Archives for posts with tag: conservation

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It has been a busy time lately for the Black Down herd of conservation grazing cattle. They have been moving around our sites completing our programme of summer grazing and will soon be heading out onto their winter quarters. Four of our girls have returned from the bull, fingers crossed for a full set of beefy buns in ovens. Also two of our steers have reached the age where they go for beef.

We run a breeding herd, heifers (young females) are kept for breeding so that we can build up numbers and select for good characteristics. Steers (the castrated males) are kept for 3 years and then go for beef. We sell the beef in a local box scheme, the profits of which help support the running of the property and the herd, as well as giving people a taste of some of the finest tasting, highest welfare, most sustainably produced beef you could ever wish to put on your plate.

Someone from the Black Down team visits every one of our cattle every single day of the year. Come rain, hail, snow or (occasionally) sunshine we look after them from birth till death. The work they do for us is absolutely vital for our management and stewardship of the countryside in our care. Without them the habitats and landscapes we look after around Haslemere would be very much the poorer, for both wildlife and people. Needless to say it is difficult not to get enotionally involved. Especially on the day you take an animal you have known well to the abbatoir. Yesterday was such a day, and I don’t mind saying it wasn’t easy.

Today is a new day though. I couldn’t be more proud of the animals we raise here, and know that they live just about the most contented and rich life it is possible for a cow to have. This is reflected in the beef we produce and sell.

So, on a stricly first come first served basis (limited supply available) we are currently offering for sale 5kg boxes of mixed cuts of our rare breed Belted Galloway beef which will have been traditionally butchered and hung. The boxes cost £50 and will be available for collection from Swan Barn Farm on 6th November between 4 and 7pm. We have a list of customers in the office, to get on the list you need to ring 01428 652359 and speak directly to one of the team. I have to warn you though, supermarket beef will never be good enough again.

 

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I love working in the countryside, come rain or shine there is always the potential for something interesting to appear around the next corner. You are also never short of something new to learn about. Regular readers will remember that for the last few years we have been undertaking a reintroduction scheme for sand lizards on Black Down.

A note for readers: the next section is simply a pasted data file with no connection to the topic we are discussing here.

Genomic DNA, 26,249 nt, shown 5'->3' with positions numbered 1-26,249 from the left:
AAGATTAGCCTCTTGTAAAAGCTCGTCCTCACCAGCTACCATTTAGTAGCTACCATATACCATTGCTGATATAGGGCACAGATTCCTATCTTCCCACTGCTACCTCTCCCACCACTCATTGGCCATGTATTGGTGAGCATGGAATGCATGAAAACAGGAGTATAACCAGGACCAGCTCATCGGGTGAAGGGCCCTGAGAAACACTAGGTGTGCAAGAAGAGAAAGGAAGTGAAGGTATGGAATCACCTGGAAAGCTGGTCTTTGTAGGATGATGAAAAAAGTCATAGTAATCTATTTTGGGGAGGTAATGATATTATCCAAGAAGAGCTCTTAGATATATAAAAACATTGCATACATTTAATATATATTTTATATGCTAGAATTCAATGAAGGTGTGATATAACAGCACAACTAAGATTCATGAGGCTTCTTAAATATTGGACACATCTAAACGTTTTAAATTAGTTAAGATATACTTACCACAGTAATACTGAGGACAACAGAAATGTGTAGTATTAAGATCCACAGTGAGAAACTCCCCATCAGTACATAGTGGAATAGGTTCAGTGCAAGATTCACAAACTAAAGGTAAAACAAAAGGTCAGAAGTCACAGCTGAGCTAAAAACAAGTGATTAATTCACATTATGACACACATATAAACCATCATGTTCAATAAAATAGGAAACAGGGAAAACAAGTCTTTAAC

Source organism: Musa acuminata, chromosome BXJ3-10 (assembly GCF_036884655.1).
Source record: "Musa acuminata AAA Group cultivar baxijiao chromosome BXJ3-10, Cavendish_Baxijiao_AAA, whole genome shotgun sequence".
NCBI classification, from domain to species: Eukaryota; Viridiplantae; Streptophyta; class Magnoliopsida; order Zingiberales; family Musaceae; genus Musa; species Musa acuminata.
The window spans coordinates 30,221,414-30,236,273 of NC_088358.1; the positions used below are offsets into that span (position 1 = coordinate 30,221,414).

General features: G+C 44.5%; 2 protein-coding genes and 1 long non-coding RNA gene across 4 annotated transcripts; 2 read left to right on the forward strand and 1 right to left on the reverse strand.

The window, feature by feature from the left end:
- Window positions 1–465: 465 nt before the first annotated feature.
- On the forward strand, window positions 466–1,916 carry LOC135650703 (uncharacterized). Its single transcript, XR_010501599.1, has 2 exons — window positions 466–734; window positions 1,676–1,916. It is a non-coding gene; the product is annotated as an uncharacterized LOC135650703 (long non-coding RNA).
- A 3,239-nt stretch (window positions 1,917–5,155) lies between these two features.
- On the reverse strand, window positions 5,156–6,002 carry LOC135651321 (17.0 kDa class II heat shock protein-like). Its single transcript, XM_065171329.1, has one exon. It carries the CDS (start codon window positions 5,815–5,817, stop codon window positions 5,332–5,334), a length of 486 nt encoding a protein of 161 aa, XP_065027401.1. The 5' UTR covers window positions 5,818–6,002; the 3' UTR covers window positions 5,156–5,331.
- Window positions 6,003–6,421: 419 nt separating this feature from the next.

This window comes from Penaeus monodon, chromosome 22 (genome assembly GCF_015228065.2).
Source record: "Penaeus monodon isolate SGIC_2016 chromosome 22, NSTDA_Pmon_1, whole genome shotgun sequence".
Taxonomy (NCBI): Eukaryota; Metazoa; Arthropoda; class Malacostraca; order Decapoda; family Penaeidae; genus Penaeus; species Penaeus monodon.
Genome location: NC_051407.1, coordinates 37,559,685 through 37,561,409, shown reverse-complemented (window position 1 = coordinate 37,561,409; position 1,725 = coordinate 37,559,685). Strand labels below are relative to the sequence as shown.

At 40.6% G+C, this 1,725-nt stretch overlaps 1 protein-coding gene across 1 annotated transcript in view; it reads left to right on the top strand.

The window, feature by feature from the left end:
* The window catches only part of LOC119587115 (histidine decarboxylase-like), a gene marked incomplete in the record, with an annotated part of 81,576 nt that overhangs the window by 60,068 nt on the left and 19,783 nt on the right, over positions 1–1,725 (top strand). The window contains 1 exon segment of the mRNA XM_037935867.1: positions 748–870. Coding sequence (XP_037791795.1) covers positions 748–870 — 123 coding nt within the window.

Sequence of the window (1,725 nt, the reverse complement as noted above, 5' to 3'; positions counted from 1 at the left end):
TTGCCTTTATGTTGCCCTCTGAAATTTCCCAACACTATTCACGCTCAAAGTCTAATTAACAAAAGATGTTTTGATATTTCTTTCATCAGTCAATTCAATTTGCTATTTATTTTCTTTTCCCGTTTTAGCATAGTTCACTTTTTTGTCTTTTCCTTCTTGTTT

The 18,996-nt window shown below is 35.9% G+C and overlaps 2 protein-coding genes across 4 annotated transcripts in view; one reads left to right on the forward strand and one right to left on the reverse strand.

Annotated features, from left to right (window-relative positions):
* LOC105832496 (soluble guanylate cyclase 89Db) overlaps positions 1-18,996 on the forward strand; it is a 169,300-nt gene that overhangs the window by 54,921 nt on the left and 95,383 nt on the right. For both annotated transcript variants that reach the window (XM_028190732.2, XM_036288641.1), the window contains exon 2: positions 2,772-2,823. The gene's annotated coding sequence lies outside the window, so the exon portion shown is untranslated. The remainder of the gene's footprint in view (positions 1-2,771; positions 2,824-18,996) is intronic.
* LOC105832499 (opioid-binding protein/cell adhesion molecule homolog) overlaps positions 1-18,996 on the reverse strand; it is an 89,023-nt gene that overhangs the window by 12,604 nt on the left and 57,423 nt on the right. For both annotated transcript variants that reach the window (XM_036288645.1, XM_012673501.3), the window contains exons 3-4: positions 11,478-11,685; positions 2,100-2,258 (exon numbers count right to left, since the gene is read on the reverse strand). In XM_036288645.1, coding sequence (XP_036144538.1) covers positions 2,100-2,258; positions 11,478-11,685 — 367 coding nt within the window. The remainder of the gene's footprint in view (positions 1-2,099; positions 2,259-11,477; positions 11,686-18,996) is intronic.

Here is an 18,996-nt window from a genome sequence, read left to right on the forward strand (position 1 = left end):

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We have been working with the Amphibian and Reptile Conservation Trust releasing hatchling lizards (seen above) to an area of specially managed heathland in the hope that this fascinating and rare species would manage to reestablish itself on the hill.

Natural England estimate that they have been lost from over 80% of their former range, they are a classic heathland species and we really wanted to do our best to provide a safe refuge for them.

So for the last three years each year we have released handfulls of pretty tiny lizards onto the heath wondering if we would ever see them again.

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Trouble is the little perishers are pretty much impossible to find until they get to maturity at about 3 years of age. This is when the males develop their fantastic vibrant green colouration. So… this year is the first time we have had chance to see whether the reintroduction has worked…

The winters have been pretty harsh, and various predators were bound to have had quite a few of them, but had any survived?

Well, yesterday, whilst working on the hill Matt discovered the answer, tucked in amongst the heather was a little green wildlife wow, a male sand lizard decked out in his mating finery.

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It is great news for our largest and rarest lizard that it is establishing itself in a new home, and great news too for Black Down and all the people who worked so hard to make it happen.

There is plenty of new life to see at Swan Barn Farm at the moment. This years lambs are gambling about and causing mischief in the orchard and in the fields behind the countryside team office is my favourite new addition of the year.

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It’s our new calf “Mirriam”, seen here standing next to her mother. She is one of our Belted Galloway cattle. She is at the farm for the summer with the other cows to help us manage the grassland and encourage wildlife. She is very calm and patient and as long as you don’t try to get too close her mum is happy to show her off to visitors.

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The NT owned herd are vital for our management of a number of sites around Haslemere. They munch through the scrub on our heathlands and encourage wild flowers in our grasslands. We couldn’t do the job without them.

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Somehow when they aren’t around the landscape here just doesn’t make sense. They are a crucial part of the jigsaw of our management of the countryside… And are cute as anything too!

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